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Bird's Eye View


Our small community on the route was close-knit, yet below us, Yosemite was changing. The line completed, we arrived at the base of the wall to find one of our haulbags had been stolen. I left the Valley with only twenty dollars in my pocket, uncertain whether I'd come back. The brotherhood of the '60s and '70s was gone.

Dance of the Woo-Li Masters: March 1981

"What the hell are you guys doing here?" That was the beginning of almost every conversation that winter in Alaska; when Mugs Stumps and I arrived in Talkeetna, it was -17 degrees F, and dogsleds were racing through the streets. I was thinking to myself that there must be a perfect ratio between a cup of coffee and an hour of bullshit. Three cups and three hours in an outdoor cafe in Grindelwald, Switzerland, had taken me and Mugs from the topic of our failed attempts on The Mooses Tooth (mine the year before with Dave Diegelman) to what suddenly seemed like a reasonable experiment: attempt the east face in the winter, when the snow and ice conditions might be better than the poor-quality rock we'd encountered during the regular season.

The caffeine buzz faded, we decided to climb something else, but when we flew over the gorge, our objective had failed to form up, so we made a quick, impulsive choice to try The Mooses Tooth after all.

As the sound of the plane became muted in the distance, the cold seemed to burn more intensely. All was silent, except for our breathing and the squeaky crunch of snow. My imagination recoiled at what lay before us. I went about setting up our tent, until I'd gathered enough courage to inspect our line. The 4,800-foot east face rose up like a hoary specter; through our little telescope a snow cornice, thirty or more feet high, overhung our chosen route. As I turned to discuss the danger with Mugs, a giant avalanche swept down the face: the cornice was gone, and the snow had been consolidated for a fast ascent.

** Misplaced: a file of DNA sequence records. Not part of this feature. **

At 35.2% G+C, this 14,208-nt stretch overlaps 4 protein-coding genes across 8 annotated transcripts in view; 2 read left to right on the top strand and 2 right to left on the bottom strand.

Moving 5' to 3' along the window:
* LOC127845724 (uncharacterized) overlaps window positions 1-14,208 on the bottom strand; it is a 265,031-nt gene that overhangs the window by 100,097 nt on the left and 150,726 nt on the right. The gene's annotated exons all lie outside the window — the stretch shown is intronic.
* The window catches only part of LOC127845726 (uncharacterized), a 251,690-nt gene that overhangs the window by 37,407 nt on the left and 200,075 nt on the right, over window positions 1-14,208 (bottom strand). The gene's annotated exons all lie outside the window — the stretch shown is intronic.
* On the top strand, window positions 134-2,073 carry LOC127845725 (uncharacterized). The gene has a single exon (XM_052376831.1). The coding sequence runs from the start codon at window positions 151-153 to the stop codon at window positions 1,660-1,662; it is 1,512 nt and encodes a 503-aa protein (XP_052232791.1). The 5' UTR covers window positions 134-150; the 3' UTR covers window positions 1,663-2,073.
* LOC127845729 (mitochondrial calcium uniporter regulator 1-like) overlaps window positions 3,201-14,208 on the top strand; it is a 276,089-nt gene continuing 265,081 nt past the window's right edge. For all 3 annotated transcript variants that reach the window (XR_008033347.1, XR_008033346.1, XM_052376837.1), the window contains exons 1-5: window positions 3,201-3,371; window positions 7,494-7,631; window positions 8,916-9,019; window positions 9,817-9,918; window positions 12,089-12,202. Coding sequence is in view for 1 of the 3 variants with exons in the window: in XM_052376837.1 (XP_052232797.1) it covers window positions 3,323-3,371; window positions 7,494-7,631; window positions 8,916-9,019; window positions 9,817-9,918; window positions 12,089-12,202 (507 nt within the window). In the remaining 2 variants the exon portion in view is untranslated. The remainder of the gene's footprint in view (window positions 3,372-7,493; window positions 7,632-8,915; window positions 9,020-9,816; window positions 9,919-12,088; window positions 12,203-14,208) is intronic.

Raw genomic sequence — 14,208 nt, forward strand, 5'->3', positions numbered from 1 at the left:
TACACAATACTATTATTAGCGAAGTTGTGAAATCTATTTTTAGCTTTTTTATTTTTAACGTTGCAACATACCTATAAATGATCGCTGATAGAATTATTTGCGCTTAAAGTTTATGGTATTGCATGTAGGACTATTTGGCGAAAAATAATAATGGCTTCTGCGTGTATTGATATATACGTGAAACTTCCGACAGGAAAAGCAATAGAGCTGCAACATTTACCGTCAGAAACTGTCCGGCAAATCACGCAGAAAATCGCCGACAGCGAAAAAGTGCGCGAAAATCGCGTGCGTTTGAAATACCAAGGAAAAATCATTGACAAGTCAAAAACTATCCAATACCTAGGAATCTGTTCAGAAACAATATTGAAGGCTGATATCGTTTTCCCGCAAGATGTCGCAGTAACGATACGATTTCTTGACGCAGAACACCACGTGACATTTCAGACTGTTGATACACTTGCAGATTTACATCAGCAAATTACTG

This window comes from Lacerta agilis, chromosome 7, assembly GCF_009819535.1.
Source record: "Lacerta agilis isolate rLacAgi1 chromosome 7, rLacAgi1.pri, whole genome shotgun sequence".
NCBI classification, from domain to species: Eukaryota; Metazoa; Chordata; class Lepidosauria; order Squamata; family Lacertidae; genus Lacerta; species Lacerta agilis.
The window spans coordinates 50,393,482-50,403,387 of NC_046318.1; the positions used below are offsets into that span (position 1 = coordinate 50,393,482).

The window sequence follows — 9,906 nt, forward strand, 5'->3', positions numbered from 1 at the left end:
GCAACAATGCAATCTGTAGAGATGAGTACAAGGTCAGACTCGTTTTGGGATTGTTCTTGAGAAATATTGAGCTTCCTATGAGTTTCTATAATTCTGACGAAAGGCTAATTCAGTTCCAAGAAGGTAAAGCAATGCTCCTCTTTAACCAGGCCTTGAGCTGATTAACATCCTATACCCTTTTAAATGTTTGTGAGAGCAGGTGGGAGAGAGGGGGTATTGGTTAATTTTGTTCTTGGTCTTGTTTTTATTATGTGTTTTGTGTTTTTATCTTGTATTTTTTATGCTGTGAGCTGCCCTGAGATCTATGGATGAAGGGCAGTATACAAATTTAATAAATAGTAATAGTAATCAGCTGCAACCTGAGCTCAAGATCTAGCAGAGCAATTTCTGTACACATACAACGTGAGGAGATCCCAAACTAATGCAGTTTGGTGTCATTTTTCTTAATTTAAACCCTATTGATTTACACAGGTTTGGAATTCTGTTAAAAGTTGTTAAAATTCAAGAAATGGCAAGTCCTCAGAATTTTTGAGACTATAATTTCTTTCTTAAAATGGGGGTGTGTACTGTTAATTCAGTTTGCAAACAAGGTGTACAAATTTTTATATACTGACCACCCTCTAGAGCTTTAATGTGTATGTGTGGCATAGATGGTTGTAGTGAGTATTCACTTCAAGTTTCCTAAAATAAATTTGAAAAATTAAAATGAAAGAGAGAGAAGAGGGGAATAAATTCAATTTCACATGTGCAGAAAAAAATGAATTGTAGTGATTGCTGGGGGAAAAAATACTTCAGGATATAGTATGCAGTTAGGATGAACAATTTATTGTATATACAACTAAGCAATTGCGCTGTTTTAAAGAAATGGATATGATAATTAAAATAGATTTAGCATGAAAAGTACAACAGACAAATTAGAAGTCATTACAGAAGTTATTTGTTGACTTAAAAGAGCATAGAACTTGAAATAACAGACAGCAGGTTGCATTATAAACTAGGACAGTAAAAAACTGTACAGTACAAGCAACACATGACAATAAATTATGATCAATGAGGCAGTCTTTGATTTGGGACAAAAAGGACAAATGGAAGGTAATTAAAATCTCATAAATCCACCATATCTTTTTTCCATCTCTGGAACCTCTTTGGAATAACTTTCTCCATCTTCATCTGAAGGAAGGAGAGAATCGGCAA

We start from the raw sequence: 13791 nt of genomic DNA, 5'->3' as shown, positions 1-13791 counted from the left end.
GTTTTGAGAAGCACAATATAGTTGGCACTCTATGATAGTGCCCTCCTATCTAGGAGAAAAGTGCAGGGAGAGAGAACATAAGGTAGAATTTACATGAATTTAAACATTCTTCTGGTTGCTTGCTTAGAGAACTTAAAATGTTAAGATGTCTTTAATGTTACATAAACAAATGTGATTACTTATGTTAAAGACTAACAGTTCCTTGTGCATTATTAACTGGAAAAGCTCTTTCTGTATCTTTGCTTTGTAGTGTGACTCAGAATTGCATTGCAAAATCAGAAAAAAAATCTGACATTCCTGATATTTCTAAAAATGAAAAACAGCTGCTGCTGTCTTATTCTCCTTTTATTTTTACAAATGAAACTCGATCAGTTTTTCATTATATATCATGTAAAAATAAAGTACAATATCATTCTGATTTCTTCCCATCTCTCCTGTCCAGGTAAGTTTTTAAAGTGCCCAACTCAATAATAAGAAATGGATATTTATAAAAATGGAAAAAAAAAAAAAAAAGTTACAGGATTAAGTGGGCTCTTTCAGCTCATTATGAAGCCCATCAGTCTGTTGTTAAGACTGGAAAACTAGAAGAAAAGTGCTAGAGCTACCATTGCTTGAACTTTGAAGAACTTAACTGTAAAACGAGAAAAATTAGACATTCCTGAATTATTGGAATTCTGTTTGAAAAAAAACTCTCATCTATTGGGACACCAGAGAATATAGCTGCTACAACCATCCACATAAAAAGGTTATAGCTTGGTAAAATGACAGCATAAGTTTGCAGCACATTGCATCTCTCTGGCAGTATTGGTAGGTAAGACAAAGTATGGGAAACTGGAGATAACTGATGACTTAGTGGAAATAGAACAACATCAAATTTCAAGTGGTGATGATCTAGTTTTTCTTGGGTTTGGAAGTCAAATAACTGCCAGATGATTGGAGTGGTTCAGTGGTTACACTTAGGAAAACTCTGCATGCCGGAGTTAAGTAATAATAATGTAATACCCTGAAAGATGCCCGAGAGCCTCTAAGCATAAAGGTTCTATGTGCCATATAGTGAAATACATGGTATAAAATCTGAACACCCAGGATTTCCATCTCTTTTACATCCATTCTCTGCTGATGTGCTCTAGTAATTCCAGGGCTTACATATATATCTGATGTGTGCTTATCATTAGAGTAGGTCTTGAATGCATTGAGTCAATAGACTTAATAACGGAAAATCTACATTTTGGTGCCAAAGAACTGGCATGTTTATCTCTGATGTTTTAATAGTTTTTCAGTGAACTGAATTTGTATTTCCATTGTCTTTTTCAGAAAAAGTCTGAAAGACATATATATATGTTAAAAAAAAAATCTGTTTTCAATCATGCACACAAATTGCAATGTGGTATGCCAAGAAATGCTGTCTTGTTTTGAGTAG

Just as Steve and I had on Cerro Torre, Mugs and I minimized our gear for speed: eighteen pitons, a set of nuts, seven ice screws, four cams, four days' worth of food and fuel. Mugs wanted to bring a bolt kit, but I insisted it was too heavy. The lower half of the climb consisted of avalanche chutes, and if a storm came in while we were still on the wall, retreat might be suicidal. The first clear day we timed the avalanches, trying to guess whether there was some hidden pattern. The night before we started, we drank a third of a bottle of scotch with hot tea: facing the next morning with a hangover somehow seemed easier.

With no possible protection we climbed nonstop for hundreds of feet; spindrift sloughs blinded us, and the belay anchors were illusory. As the sun warmed the ice and snow, the sloughs turned to avalanches thundering around us. Mugs breached the last few feet of sugar snow onto the ridge, but the slope would no longer hold my weight and I had to find a different line.

The next morning ice-chocked chimneys formed the gateway to the upper half of the route. Neither of us spoke of the difficulties while we forced our way up WI5, but watching each other's rapid progress gave us hope.